Government policies and national legislation are the main drivers for the growth of
environmental market. In order to sustain the engineering sector's growth, the Singapore’s
Economic Development Board (EDB) is promoting four new industries, one of them being
Environmental Technology.
No data is available for the market growth rate within Singapore but the global growth rate is
estimated to be between 15% and 30%.
1.4 Known Factors Influencing Growth Rate
Singapore is developing itself as a hub for environmental technology and infrastructure. The
drive to become a recognised hub is being lead by the Government who recognises the
economic and social value of such an endeavour.
The significant electronics and chemical clusters in Singapore require large quantities of
water. As water is a scarce and precious resource in Singapore, these industries have use
industrial water as much as possible for their supporting activities such as cooling towers,
and component washing. Environmental technology companies which are involved in the
manufacturing of high value-added treatment facilities and media, such as membranes, and
water treatment chemicals, are expected to be sought after.
The rapid urbanisation in the region and rising demand for consumer goods is leading to a
vast market for municipal solid waste collection, disposal services and facilities. Singapore is
producing three times more waste than it was 20 years ago, and pressure is mounting on the
solid waste collection facilities.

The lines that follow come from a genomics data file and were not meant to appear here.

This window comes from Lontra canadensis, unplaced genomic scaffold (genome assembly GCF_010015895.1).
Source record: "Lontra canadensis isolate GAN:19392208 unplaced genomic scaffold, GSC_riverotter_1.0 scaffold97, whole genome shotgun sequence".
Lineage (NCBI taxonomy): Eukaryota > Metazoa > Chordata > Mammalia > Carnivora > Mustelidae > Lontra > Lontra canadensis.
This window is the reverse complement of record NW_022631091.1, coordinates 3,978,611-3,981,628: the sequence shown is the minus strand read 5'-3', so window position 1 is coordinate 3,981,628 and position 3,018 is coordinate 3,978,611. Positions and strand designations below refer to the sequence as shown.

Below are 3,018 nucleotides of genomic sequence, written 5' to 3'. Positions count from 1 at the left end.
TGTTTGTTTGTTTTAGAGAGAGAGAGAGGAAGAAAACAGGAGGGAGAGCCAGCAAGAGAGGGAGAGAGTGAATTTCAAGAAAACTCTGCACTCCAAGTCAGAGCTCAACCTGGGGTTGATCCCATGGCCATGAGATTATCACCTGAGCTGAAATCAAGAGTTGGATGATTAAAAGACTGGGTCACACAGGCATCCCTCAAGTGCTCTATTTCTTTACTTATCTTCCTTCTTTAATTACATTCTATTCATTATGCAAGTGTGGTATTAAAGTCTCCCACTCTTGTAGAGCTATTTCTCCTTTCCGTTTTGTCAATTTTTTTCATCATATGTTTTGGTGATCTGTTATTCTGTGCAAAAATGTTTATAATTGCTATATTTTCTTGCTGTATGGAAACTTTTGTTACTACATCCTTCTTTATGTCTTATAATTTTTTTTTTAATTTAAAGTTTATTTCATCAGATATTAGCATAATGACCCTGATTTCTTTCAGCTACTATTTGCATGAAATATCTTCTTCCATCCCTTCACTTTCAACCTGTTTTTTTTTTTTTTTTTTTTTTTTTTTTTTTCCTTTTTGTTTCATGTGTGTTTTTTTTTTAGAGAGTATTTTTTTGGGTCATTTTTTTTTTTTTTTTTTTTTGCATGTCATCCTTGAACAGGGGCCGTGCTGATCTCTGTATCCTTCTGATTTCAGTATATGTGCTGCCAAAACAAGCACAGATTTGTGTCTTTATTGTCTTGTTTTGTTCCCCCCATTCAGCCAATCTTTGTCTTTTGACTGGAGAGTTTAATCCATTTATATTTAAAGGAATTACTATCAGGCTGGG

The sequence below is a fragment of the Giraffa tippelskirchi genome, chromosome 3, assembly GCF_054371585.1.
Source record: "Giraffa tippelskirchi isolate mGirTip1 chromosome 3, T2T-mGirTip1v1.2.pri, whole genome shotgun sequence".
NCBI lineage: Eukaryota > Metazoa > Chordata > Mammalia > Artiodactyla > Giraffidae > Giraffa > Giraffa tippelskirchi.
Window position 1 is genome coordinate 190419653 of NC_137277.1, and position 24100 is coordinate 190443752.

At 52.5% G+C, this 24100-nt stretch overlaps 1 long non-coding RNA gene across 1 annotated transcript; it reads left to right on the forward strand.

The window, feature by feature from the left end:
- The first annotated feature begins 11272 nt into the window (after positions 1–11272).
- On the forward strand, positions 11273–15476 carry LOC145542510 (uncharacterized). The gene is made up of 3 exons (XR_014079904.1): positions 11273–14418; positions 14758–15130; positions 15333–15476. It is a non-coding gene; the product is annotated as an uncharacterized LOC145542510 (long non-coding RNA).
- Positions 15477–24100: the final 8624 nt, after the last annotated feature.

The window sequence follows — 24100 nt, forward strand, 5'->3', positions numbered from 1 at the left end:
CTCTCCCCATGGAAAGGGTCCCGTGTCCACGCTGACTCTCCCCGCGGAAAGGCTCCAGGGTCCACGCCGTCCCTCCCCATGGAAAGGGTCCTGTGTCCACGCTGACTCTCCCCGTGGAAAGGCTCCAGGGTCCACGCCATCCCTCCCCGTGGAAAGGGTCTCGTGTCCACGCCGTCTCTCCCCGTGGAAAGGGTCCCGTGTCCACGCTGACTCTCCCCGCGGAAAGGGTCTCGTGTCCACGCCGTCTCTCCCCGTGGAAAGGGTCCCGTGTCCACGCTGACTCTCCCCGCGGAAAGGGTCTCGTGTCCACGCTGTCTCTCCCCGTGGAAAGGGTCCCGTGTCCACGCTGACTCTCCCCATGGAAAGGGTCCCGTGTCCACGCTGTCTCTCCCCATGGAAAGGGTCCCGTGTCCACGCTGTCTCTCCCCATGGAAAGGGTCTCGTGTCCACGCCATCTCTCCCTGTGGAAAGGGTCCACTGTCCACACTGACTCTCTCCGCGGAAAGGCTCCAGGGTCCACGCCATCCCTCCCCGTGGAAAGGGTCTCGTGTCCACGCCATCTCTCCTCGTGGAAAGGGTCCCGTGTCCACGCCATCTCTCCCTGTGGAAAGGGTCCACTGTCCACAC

Incineration disposes of almost 90% of the solid waste produced in Singapore. The resulting
ash is typically used for landfill, however Singapore is now investigating converting the ash
into roading materials as is done in several European countries.
The Environmental Technology Institute of Singapore is also using marine-clay unearthed
from the North-East MRT line's (underground subway) construction to transform it to building
Singapore’s Nanyang Technological University (NTU) recently joined an alliance of 5 of
Asia’s top universities to research environmental technologies.
Minister of the Environment Associate Professor Yaacob Ibrahim
Total Energy Consumption (1999E) 1.4 quadrillion Btu* (0.4% of world total
energy consumption)
Energy-Related Carbon Emissions (1999E) 25.5 million metric tons of carbon (0.4% of
world carbon emissions)
Per Capita Energy Consumption (1999E) 341.7 million Btu (vs. U.S. value of 355.8
million Btu)
Per Capita Carbon Emissions (1999E) 6.4 metric tons of carbon (vs. U.S. value of
5.5 metric tons of carbon)
Energy Intensity (1999E) 19,455 Btu/$1990 (vs U.S. value of 12,638
Carbon Intensity (1999E) 0.36 metric tons of carbon/thousand $1990
(vs U.S. value of 0.19 metric tons/thousand
Sectoral Share of Energy Consumption
Transportation (61.2%), Industrial (30.8%),
Commercial (4.8%), Residential (3.2%)